At the Office of Financial Research and Financial Stability Oversight Council conference “Assessing Financial Intermediation and Analysis” held December 6, 2012 there was a lot to take in. One of the themes we heard repeatedly was about micro efforts to solve macro issues. Our question is: how will it work?
Trade repositories (TR) are the classic example of doing small things in order to address the bigger picture. Looking specifically at repo and TRs, Susan McLaughlin from the Federal Reserve Bank of New York said that trade repositories can surmount the “fragmentation of the landscape” and that design is critical. They plan to start with surveys of the market to learn about what kind of data will be useful and how to collect it. But to us the really interesting part was when she said that collecting data from centralized trading venues (eg. CCPs and central tri-party clearing banks) is much less complex than in a bilateral marketplace. Reformers of the swaps market have made the connection between bilateral trades and systemic risk & opaque markets. If repo is no different, can a regulatory mandate move toward CCPs in repo be far behind?
Collecting all the information in trade repositories is a “devil is in the details” kind of enterprise. Trade repositories accumulate a treasure trove of trade-by-trade data, but it must be aggregated and analyzed at 10,000 feet to extract macro information. And by macro information we mean clues about systemic risk or bad behavior that is building up in the system. Think of it as seeing the forest through the trees. Up close you can only see the tree (read: your risk) in front of you and maybe the others in your immediate vicinity, but never the entire picture. Most of the debate we see is about the micro efforts — what information to collect, how to collect it, how many trade repositories will there be, who gets to see the data and when. But macro analysis is the ultimate goal. It is not easy and we expect regulators will be in a for a challenge.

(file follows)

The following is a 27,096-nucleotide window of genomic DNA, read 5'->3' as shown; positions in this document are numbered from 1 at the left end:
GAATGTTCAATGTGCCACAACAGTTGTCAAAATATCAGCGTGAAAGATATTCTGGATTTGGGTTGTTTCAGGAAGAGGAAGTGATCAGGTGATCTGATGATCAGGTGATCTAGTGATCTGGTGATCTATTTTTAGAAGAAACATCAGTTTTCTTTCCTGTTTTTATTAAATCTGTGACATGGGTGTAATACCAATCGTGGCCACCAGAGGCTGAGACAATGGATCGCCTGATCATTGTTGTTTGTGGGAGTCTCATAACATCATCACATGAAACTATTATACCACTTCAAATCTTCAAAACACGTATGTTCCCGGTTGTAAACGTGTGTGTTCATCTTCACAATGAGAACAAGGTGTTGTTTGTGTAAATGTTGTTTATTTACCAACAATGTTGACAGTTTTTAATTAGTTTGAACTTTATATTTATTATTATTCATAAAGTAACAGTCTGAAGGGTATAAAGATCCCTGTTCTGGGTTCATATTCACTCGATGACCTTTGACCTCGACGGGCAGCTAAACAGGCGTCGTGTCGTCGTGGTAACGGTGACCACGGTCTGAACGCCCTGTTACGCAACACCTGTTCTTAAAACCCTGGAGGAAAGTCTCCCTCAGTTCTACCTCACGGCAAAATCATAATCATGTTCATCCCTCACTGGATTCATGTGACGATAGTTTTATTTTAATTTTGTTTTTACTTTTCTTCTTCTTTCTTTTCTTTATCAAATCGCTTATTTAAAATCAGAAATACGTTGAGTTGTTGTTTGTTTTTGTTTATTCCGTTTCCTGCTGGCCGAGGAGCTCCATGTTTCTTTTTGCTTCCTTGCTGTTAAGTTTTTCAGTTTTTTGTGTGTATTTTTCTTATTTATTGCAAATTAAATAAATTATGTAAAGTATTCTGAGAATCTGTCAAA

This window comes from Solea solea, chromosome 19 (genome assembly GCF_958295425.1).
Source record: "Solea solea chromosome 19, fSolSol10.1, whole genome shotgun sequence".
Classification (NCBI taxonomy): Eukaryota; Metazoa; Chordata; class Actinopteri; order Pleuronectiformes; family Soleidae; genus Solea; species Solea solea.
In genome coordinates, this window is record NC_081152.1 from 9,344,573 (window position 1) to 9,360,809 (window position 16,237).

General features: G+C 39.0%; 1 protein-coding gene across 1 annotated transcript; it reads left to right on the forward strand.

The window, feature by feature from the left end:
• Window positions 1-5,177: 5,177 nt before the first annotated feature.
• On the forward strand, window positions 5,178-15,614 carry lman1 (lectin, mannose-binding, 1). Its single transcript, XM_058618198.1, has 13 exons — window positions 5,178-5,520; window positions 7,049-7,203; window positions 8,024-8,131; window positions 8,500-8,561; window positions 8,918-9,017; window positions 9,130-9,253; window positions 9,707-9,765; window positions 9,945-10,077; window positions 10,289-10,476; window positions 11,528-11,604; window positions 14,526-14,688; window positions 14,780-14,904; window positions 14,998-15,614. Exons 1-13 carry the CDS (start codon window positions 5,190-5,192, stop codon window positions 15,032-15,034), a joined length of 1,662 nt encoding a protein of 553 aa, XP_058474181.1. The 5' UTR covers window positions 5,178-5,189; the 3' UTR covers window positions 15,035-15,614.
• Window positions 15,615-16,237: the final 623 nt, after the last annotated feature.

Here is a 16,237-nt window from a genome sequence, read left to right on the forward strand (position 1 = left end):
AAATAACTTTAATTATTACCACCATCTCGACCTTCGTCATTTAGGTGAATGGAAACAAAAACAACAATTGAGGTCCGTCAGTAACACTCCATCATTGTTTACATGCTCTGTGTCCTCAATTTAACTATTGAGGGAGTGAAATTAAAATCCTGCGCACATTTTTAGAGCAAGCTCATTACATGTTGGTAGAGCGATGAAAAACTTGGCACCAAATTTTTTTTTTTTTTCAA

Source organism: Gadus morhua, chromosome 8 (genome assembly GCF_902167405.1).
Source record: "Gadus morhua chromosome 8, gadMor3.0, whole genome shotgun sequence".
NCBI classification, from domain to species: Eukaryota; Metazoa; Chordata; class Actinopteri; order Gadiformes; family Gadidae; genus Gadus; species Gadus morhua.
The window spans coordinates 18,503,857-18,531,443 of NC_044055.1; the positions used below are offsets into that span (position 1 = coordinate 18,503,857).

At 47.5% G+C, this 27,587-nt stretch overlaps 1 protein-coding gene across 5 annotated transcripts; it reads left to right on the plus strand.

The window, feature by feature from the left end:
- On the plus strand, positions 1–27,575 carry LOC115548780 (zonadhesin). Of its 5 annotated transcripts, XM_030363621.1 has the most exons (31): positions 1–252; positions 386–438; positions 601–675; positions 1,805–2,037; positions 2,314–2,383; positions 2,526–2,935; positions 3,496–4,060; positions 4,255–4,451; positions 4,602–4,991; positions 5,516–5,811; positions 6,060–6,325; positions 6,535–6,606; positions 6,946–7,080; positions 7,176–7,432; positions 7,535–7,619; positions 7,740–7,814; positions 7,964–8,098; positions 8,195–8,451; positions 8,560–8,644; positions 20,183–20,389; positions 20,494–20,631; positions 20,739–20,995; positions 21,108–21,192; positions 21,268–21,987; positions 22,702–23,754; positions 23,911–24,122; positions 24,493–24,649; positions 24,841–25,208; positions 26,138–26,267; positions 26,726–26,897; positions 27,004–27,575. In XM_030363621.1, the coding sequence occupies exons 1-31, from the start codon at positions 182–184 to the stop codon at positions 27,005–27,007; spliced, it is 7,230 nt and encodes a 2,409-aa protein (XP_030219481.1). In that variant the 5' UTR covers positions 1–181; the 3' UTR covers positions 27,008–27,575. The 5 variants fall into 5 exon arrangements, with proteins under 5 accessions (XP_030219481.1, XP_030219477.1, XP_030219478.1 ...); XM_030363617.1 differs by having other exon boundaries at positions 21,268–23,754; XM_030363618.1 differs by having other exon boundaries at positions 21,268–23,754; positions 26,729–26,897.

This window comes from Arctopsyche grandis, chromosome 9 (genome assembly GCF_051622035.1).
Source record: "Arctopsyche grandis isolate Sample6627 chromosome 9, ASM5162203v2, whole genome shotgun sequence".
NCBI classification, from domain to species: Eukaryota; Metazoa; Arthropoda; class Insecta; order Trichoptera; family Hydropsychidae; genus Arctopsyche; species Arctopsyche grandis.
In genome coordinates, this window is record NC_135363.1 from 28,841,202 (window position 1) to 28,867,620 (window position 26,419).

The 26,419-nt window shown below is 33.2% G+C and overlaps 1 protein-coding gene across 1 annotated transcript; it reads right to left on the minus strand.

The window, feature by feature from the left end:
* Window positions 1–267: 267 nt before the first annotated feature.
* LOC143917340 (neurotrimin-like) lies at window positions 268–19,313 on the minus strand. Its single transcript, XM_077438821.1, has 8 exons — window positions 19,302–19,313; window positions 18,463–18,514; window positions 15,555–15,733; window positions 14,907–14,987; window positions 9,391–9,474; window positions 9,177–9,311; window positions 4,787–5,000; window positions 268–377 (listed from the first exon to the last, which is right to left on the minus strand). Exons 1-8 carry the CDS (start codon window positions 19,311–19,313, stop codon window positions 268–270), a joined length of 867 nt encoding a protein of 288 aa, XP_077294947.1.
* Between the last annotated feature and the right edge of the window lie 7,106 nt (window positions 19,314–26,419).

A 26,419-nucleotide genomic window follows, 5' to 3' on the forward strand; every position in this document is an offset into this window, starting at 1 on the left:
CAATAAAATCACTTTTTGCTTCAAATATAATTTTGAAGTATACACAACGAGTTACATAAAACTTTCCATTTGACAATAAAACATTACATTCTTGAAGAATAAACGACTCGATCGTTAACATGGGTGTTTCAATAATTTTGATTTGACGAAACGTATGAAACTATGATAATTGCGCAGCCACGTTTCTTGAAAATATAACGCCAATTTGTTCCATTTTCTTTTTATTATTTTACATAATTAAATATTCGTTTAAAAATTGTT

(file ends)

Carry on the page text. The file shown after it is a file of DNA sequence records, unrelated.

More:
Of course the first step is getting the micro stuff right.
The debate about how many trade repositories covering the same markets reminds us of the same discussions about CCPs. Too many CCPs and the risk mitigation benefits start to go away. Too many trade repositories and data ends up every which way. Are we already there? Brewing turf wars, like the one between the CME and DTCC over swap trade data, could derail data collection. We wrote about that in a post on Dec. 3rd “DTCC clashes with CME of CFTC data repository rules”. At the OFR/FSOC conference, a representation from DTCC brought this up in the Q&A and was very clear about how unhappy he was.
CCPs have not developed cross-border and may never. But trade repositories must if the data is to be captured accurately. Coordinating that kind of data collection is a gargantuan task. Double-counting could be managed by getting global trade identifiers and global transaction type identifiers spec’d out right and implemented…but it will take a level of coordination that we still only aspire to.
We applaud the Office of Financial Research and Financial Stability Oversight Council for putting together the conference and addressing so many critical issues. The debate on “how will it work” is just starting.
A link to the conference is here.
A link the the SFM post on Dec. 3rd is here.